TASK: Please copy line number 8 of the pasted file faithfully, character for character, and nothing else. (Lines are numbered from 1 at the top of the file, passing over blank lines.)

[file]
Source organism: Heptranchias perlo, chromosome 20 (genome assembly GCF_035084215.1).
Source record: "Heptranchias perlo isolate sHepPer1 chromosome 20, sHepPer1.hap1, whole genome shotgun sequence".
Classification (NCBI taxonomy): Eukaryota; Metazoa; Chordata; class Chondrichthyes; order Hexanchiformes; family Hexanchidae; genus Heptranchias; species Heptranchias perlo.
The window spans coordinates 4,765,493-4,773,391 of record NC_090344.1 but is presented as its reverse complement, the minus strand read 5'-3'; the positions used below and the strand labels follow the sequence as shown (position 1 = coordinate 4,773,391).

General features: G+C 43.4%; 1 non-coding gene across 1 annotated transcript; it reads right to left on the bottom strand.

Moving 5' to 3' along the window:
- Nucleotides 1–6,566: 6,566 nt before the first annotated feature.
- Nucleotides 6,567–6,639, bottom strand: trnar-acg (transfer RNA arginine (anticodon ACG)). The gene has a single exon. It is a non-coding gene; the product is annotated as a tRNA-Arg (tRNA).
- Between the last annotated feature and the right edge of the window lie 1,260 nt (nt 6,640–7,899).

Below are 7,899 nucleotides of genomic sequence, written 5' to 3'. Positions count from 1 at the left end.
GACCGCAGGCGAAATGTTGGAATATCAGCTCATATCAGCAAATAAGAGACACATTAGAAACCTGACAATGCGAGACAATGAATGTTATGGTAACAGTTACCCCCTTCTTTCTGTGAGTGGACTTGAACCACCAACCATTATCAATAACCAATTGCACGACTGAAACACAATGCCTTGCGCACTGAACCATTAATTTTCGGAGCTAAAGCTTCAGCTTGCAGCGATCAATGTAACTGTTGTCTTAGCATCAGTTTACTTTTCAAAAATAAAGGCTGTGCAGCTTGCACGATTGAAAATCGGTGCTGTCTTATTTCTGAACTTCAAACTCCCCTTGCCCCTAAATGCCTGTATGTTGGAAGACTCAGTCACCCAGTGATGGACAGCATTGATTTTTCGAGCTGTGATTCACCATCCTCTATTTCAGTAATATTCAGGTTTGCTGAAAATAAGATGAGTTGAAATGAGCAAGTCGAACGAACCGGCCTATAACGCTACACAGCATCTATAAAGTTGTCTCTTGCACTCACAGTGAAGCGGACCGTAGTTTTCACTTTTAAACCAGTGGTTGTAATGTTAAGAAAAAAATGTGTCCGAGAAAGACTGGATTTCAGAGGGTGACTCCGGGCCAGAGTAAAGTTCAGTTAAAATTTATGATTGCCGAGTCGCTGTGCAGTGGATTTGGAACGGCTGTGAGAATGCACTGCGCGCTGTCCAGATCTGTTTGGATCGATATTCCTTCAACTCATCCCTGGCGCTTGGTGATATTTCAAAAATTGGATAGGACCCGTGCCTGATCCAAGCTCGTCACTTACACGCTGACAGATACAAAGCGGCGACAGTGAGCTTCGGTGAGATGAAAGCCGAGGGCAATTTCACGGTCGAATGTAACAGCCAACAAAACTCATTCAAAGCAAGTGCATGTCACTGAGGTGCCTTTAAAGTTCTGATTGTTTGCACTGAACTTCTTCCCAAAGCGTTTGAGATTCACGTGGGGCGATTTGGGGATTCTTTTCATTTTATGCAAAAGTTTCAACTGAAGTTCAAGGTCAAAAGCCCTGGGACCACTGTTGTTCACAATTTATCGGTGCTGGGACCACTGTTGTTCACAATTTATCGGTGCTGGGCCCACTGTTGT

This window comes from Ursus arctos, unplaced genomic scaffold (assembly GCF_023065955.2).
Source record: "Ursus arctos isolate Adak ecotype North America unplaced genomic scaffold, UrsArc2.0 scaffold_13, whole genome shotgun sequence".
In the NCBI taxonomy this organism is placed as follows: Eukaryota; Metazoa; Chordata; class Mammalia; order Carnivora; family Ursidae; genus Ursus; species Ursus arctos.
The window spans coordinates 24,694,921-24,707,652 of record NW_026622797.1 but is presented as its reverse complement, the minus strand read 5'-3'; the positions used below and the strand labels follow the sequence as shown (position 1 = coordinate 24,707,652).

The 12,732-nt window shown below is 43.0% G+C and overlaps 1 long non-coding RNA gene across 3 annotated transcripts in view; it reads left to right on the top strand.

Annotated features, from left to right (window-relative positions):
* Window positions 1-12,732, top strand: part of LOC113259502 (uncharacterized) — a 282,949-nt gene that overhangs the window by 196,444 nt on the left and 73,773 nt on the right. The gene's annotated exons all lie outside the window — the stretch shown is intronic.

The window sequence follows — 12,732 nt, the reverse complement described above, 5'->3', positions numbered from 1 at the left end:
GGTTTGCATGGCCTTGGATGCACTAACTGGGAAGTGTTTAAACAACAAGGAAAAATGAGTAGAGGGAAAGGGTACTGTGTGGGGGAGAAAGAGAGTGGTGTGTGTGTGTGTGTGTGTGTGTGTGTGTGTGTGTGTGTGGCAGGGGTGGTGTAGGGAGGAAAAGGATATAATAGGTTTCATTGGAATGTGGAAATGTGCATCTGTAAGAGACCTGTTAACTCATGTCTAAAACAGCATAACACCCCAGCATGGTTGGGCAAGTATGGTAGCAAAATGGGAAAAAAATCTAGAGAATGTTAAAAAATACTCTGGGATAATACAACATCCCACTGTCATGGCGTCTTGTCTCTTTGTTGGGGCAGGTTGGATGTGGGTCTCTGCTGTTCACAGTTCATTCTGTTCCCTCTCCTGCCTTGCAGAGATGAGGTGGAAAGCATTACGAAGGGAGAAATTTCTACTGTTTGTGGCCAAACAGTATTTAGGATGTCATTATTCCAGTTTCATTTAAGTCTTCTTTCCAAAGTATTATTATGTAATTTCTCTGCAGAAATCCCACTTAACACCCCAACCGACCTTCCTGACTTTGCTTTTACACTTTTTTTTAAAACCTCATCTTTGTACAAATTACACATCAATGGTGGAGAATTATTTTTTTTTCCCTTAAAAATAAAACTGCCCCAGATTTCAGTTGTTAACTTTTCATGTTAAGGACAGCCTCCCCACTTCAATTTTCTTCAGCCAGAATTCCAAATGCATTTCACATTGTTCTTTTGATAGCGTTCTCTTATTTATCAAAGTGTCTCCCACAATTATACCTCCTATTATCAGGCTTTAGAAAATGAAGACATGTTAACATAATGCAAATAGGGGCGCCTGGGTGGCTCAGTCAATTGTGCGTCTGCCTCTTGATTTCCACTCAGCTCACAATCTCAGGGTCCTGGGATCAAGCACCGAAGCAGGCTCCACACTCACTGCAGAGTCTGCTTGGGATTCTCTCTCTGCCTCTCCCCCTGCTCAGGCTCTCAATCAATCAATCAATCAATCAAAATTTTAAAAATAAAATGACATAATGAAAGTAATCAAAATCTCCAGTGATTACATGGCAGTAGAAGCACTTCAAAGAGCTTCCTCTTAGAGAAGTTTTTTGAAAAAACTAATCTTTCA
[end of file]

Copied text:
- Nucleotides 6,567–6,639, bottom strand: trnar-acg (transfer RNA arginine (anticodon ACG)). The gene has a single exon. It is a non-coding gene; the product is annotated as a tRNA-Arg (tRNA).